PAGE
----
Environmental factors such as high levels of fluoride in water, natural or artificial, radiation and poisoning with heavy metals such as lead or mercury fillings and other chemicals may also cause problems, please also state if you work with these. Some foods such as Soya, foods containing fluoride such as tea, over consumption of kelp and other seaweeds and cruciform vegetables such as broccoli are also considered goitregenic and have an effect on the thyroid gland, and as such may need to be avoided. Because of its effect on the metabolism it is now believed that diet should be similar to that of other endocrine disorders such as diabetes so that the highs and slumps of energy swings experienced can be avoided. So sugars and refined carbohydrates should be avoided. Many long term hypothyroid patients may also have damage to their immune system causing an overgrowth of candida (thrush) in the gut and elsewhere. This diet will help with that. You may also experience high cholesterol levels, prior to the TSH test this was one of the main ways to diagnose hypothyroidism, but seems to have been sidelined now. If you have high cholesterol then once on hormone replacement this will drop naturally with out the need for statins, many of our members’ experenineced dramatic reductions with 3 months of starting treatment of many of their symptoms including this one. They also noticed a drop in blood pressure without the need for medication once the metabolism started working properly again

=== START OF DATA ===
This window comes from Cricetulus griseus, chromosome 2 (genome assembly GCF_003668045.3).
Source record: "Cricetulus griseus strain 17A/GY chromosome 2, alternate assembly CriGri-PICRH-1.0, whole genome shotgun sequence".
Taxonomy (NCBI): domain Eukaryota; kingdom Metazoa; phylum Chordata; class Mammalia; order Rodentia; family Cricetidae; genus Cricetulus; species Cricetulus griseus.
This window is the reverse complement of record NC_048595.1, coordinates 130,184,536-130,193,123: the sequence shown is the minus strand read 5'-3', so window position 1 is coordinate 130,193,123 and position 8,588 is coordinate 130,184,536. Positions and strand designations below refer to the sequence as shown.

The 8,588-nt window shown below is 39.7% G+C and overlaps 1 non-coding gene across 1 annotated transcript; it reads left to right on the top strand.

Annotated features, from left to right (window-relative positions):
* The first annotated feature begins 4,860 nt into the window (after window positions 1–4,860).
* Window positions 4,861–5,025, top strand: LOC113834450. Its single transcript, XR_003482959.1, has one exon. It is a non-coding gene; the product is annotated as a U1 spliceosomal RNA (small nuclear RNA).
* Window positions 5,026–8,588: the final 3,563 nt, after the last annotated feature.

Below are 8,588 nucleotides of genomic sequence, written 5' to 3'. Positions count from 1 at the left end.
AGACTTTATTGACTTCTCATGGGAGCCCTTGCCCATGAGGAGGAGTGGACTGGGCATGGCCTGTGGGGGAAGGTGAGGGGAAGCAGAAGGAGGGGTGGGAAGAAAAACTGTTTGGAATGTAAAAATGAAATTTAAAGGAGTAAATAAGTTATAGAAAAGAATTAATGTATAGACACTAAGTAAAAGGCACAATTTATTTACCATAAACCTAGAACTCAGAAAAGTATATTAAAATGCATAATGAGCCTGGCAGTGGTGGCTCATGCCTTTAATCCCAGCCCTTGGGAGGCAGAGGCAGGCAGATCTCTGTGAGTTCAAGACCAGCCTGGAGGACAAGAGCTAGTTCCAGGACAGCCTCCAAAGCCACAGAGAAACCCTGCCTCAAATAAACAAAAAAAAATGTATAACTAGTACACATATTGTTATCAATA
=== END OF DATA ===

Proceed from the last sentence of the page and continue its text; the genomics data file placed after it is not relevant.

Since the 1970’s the standard medicine for the treatment of hypothyroidism has been synthetic T4 replacement with Thyroxine. This gradually replaced the desiccated thyroid extract which had been in use for many years previously. To such an extent that many Dr’s do not know of the existence of alternative medication or only know of them by the urban myths put out by the drug companies. However a large minority of patients cannot convert T4 to T3 the active hormone and which is essential for brain and tissue function. Test have been done which show that patients have a greater sense of well being if T3 is added to the Thyroxine although this is not acknowledged by many dr’s and is not common practise. Other patients who have requested and taken desiccated thyroid extract (armour) form pigs, also improve drastically as it naturally contains not only T4 and T3 but also other thyroid hormones such as T1 and T2 and calcatonin which helps improve bone density. Thyroxin alone can cause osteoporosis whereas our members on armour who have had tests show bone density of someone half their age. In order to maximise your body’s ability to convert T4 to T3 then it is advisable to take care of the liver, where this occurs, by taking supplements such as selenium and milk thistle and members experience relief when taking several supplements and alternative therapies. When taking thyroxin it is important not to take it with certain foods containing Vitamin c, dairy or iron, It also needs swallowing to break down the coating and should be taken in one dose. Armour thyroid is better taken sublingually (under the tongue) and as it is then directly absorbed into blood stream is not interfered with by any foods. It is also better to split it twice a day as T3 has a short half life.